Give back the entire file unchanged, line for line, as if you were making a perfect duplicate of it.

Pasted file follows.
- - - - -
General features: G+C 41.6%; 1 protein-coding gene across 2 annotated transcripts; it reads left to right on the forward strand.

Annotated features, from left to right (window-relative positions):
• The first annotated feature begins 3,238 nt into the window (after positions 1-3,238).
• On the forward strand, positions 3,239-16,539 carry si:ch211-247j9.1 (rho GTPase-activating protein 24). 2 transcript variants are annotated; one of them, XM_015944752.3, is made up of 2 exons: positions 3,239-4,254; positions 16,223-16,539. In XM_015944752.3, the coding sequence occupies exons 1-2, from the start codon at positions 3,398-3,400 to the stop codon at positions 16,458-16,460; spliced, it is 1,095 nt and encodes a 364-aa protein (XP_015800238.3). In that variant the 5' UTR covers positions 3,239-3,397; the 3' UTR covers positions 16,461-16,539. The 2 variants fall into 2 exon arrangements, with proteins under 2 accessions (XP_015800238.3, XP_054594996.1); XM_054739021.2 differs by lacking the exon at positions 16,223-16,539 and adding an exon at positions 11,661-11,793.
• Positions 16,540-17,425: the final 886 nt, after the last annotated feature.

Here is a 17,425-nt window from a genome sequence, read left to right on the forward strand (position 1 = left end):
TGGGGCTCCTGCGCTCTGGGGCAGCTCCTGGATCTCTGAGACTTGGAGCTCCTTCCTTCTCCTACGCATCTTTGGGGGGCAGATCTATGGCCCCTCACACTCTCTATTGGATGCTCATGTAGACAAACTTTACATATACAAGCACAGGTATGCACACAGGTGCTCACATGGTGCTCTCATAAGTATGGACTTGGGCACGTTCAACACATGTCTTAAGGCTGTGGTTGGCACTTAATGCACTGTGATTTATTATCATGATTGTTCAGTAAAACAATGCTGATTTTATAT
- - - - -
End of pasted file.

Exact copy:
General features: G+C 41.6%; 1 protein-coding gene across 2 annotated transcripts; it reads left to right on the forward strand.

Annotated features, from left to right (window-relative positions):
• The first annotated feature begins 3,238 nt into the window (after positions 1-3,238).
• On the forward strand, positions 3,239-16,539 carry si:ch211-247j9.1 (rho GTPase-activating protein 24). 2 transcript variants are annotated; one of them, XM_015944752.3, is made up of 2 exons: positions 3,239-4,254; positions 16,223-16,539. In XM_015944752.3, the coding sequence occupies exons 1-2, from the start codon at positions 3,398-3,400 to the stop codon at positions 16,458-16,460; spliced, it is 1,095 nt and encodes a 364-aa protein (XP_015800238.3). In that variant the 5' UTR covers positions 3,239-3,397; the 3' UTR covers positions 16,461-16,539. The 2 variants fall into 2 exon arrangements, with proteins under 2 accessions (XP_015800238.3, XP_054594996.1); XM_054739021.2 differs by lacking the exon at positions 16,223-16,539 and adding an exon at positions 11,661-11,793.
• Positions 16,540-17,425: the final 886 nt, after the last annotated feature.

Here is a 17,425-nt window from a genome sequence, read left to right on the forward strand (position 1 = left end):
TGGGGCTCCTGCGCTCTGGGGCAGCTCCTGGATCTCTGAGACTTGGAGCTCCTTCCTTCTCCTACGCATCTTTGGGGGGCAGATCTATGGCCCCTCACACTCTCTATTGGATGCTCATGTAGACAAACTTTACATATACAAGCACAGGTATGCACACAGGTGCTCACATGGTGCTCTCATAAGTATGGACTTGGGCACGTTCAACACATGTCTTAAGGCTGTGGTTGGCACTTAATGCACTGTGATTTATTATCATGATTGTTCAGTAAAACAATGCTGATTTTATAT